Learn Three Things: Strength-Building
By Jec A. Ballou
In the physical training of a dressage horse, the greatest gains to be made are in the areas of strength. Being a low aerobic sport with limited endurance or speed components, dressage relies on the acquisition of strength and flexibility more than other fitness markers to improve performance. In terms of how to go about building strength, a few basic principles will guide you. Here I offer you three pointers worth heeding.
1. To increase strength, a muscle must be recruited at 75 percent of its maximum contractile effort. This means choosing exercises based on current fitness levels that are not too easy for your horse. For instance, if you are using shoulder-in as a strengthening exercise, be sure to ride it with a tempo and frame and alignment that feels like the horse is working at 75 percent of maximum effort.
2. Ride an exercise for 60 to 90 seconds. Recent studies using muscle sensors and post-workout biopsies indicate that in order to utilize the right amount of effort to create consistent recruitment patterns, the horse needs to perform exercises for 60 to 90 seconds at each go. So, go out and find yourself a short hill or a cavalletti pattern or a routine of gait transitions and perform it for that duration and then…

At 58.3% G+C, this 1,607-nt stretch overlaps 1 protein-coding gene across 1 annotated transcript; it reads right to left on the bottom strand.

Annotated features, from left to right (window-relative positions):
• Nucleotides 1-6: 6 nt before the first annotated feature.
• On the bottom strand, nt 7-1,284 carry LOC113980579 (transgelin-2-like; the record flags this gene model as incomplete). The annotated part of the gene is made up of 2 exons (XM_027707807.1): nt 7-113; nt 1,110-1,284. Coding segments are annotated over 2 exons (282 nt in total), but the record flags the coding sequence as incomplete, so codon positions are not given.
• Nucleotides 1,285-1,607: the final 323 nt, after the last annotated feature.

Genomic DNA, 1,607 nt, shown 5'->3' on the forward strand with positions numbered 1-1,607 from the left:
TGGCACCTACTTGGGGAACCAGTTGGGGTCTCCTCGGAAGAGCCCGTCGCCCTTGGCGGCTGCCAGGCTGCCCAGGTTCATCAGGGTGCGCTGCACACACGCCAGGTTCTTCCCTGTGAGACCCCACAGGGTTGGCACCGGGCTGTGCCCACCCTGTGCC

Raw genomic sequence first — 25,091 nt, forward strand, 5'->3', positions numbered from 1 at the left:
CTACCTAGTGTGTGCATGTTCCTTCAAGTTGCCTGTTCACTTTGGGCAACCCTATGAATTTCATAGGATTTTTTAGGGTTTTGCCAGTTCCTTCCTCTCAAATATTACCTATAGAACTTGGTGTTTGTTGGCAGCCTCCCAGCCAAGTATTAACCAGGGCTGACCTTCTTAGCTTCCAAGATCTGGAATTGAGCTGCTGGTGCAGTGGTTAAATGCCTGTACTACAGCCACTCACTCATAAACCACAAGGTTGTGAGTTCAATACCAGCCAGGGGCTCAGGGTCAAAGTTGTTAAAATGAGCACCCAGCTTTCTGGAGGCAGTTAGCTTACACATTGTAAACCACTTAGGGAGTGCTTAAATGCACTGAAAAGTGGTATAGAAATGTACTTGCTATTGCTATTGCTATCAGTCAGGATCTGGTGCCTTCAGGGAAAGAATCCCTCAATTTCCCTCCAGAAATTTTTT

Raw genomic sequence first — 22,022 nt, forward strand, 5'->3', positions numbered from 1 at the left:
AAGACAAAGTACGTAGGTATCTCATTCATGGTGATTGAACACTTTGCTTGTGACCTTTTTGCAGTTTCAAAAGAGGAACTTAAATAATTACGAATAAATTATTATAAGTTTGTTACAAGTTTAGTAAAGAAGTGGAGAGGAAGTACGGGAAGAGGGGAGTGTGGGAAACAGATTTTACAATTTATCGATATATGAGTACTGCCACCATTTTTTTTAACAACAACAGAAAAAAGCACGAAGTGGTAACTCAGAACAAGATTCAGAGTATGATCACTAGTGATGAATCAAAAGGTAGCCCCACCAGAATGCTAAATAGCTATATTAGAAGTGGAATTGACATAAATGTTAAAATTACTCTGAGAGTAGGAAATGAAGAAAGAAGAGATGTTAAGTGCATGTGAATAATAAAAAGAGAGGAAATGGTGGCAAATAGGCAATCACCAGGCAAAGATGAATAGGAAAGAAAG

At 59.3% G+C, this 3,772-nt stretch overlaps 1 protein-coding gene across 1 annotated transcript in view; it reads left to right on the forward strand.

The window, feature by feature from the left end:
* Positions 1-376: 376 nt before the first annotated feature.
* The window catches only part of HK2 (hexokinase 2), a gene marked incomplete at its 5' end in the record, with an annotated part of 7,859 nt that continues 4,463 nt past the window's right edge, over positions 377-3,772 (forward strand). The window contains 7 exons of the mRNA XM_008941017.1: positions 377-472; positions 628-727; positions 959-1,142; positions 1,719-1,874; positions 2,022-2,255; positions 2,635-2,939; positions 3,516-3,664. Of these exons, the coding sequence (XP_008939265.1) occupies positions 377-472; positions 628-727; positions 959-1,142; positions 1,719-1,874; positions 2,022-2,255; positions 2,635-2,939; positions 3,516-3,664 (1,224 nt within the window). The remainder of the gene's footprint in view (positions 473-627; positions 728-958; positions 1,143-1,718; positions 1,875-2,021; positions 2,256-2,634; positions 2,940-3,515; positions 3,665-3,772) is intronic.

3. Use an interval format. Intervals are loosely defined as a period of work effort followed by the same duration of time of rest. As an example, ride a cavalletti pattern for 60 to 90 seconds and then rest (brisk walk or easy jog) for the same duration. Repeat this sequence several times depending on your horse’s fitness level. For full effectiveness, be sure the duration of each rest period does not exceed time spent on work efforts. Intervals are the most productive ways to build strength according to physiology experts. They recruit muscles intensely followed by a brief pause to allow increased blood flow, oxygen, and nerve action. In terms of increasing strength and power, they work more effectively than prolonged routines that favour muscular endurance.
Main photo: Dreamstime/Anky Van Wyk